With the writers’ strike going on in the United States, viewers started looking for other shows to replace the plethora of reruns that plagued the evening/weekend viewing landscape. BBC shows got picked up for early American runs as well as being brought over for the first time. I ended up watching a lot of new shows myself, which makes viewing time even more complicated because now I’m trying to watch even more television than ever.
I’m thankful for the DVD market. It keeps me sane and makes DVR choices easier now that new shows are airing again. My home television library is burgeoning, though. With so much television hitting the entertainment shelves, I know I appreciate it when someone points out a winner to me, so I wanted to address Intelligence, a Canadian cop show with ongoing stories.
The other big market that’s pushed into the United States belongs to Canada. As it turns out, Canadian TV (where a lot of successful American shows are being shot) is capable of producing slickly made crime and science fiction shows.
Intelligence is part of the cream of the crop. The movie pilot came out in November, 2005 and the regular series was slotted for 13 episodes a year thereafter. The show ran for two years and was canceled in March of 2008, leaving a lot of unhappy fans behind.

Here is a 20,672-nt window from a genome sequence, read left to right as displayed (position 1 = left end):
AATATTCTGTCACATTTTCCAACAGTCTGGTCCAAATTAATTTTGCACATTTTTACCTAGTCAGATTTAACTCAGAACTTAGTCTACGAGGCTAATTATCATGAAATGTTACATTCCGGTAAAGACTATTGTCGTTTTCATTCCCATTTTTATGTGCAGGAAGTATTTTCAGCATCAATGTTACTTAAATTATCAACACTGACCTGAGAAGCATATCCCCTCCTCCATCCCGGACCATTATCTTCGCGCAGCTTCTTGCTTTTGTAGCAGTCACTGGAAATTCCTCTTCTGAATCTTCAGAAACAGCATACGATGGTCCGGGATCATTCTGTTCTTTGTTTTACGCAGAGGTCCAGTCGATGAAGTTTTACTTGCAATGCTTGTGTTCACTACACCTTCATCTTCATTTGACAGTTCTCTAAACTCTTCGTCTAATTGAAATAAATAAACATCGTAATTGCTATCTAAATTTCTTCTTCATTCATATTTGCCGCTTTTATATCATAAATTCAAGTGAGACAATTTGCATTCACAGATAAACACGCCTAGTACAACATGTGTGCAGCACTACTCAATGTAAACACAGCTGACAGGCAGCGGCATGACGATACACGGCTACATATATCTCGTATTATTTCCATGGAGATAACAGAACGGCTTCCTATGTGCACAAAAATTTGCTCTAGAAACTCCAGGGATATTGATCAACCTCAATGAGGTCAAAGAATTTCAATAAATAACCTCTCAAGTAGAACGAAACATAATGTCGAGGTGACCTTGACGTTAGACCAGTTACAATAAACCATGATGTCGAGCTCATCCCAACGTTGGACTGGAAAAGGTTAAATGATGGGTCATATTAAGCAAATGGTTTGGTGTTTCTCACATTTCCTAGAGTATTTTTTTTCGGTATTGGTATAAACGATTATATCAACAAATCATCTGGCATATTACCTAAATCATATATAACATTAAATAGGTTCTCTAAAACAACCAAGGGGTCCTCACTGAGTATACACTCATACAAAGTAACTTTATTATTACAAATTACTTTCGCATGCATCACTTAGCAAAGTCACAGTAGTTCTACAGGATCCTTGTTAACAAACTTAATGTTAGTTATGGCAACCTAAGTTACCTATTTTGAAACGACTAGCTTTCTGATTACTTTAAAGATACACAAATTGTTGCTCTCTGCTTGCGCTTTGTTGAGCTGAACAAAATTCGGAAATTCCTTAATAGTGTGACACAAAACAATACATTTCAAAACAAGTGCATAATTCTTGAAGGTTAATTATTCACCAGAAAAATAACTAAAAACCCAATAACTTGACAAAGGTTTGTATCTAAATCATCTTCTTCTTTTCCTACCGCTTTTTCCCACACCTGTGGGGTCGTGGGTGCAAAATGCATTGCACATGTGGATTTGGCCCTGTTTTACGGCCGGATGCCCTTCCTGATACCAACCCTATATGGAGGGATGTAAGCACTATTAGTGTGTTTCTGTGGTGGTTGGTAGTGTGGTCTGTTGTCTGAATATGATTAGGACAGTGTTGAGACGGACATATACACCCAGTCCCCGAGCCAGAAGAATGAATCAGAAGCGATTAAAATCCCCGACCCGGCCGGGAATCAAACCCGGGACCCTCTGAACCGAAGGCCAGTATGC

An ensemble show of cops and criminals forced into collusion against the world terrorist threat, Intelligence offered some of the best human relationships that BBC’s Spooks (called MI5 in the United States) and twisting setbacks that 24 can offer. I’ve only watched the first season and will be picking up the second, but I can’t believe Canadian Broadcasting made the decision to axe this show. It had everything a crime/drama television fan could want. Star Trek’s franchise shows didn’t have anything on the plot potential and constant, threatened realignment of main characters that Intelligence had working for it.